THE PACIFIERS: The Six Symbols We Live By by Mack Hanan

THE PACIFIERS: The Six Symbols We Live By

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KIRKUS REVIEW

One might wonder whether Mack Hanan woke up one morning and as a conscientious adman and responsible citizen started in horror over what he and his colleagues had wrought. Here is an adman's nightmare, a fantastic world where huckstered symbol is the master of man and lays down the laws of life to the consumer. More in anguish than anger, Mr. Hanan paints a society of Breck girls --ice princesses, and Marlboro Men who are their love slaves and best accessory. Executives, our success symbol, are required to live at jet speed, to grey their temples for the get-ahead-look and wear glasses for that short-of-perfection touch. Mother, our security symbol, has surrogates in Betty Crocker and big business comfort. We are coerced to conform and be Sociables and are envisioned as spinning a ""chummy international cocoon"" in our world travels. Hanan's feverdream rises to its crisis in his portrait of the Influentials, conveyers of a confused image. He sees the sole salvation in dissent, individuality and unorthodoxy and -- new symbols to live by. Chock full of brand names, asizzle with associations and learned responses, this is a sometimes startling, at times intriguing if frantic projection of 1960 consumer robotry, a fair warning if inconclusive call to arms.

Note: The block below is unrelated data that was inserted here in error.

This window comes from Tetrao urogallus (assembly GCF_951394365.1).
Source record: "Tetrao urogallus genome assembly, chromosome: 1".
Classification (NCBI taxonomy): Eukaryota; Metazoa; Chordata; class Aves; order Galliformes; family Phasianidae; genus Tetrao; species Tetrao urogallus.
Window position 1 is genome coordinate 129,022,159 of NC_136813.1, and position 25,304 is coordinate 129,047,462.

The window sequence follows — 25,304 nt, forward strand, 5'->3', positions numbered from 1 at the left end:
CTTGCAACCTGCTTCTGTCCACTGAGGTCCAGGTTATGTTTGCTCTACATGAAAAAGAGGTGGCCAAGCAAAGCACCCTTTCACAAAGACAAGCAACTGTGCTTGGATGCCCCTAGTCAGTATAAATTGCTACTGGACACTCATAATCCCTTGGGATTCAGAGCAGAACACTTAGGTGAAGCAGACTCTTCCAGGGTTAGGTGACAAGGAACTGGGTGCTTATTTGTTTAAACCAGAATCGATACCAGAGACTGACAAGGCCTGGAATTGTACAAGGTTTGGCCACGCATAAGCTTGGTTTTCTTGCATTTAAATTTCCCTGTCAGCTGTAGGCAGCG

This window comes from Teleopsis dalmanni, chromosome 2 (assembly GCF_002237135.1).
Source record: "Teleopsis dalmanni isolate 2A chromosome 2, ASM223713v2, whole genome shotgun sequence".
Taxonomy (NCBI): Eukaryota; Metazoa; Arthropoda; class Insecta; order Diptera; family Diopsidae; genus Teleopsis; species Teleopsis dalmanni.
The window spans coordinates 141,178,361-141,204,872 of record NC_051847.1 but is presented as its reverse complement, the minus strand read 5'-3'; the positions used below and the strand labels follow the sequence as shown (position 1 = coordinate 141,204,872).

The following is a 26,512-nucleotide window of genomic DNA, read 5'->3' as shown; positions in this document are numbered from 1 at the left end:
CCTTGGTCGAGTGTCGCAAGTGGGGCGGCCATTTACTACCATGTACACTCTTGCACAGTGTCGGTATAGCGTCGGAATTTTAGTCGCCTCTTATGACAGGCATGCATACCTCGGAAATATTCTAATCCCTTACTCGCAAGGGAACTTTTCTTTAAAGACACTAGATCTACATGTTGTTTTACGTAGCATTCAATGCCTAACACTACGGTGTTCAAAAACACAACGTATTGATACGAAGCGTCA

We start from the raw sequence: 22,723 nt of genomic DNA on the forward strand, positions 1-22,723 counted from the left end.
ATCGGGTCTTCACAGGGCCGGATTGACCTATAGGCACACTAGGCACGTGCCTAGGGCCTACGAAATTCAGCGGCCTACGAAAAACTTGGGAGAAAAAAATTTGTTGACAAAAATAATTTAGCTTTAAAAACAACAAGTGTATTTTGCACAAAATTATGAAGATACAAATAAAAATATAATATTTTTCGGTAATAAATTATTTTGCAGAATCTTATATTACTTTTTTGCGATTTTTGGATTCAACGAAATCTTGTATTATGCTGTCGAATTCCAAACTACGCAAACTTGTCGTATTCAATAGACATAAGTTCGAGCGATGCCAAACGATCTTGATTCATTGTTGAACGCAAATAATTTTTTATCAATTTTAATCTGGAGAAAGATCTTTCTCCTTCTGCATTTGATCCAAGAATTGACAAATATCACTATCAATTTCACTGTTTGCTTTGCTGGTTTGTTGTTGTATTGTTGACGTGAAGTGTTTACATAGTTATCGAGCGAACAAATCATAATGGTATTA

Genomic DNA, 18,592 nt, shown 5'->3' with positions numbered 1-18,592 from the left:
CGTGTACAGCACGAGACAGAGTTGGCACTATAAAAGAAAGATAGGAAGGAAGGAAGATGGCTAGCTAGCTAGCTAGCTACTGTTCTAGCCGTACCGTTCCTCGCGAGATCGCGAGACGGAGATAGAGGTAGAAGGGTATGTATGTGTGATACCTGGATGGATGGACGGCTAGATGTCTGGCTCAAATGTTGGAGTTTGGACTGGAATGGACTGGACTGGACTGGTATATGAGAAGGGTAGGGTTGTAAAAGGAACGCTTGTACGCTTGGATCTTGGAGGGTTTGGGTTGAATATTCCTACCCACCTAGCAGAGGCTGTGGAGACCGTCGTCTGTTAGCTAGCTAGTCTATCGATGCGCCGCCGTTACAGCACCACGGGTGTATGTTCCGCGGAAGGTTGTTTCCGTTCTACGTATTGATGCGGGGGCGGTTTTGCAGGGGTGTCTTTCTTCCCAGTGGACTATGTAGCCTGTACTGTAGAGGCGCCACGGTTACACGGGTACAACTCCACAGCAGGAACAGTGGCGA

Publisher: Little, Brown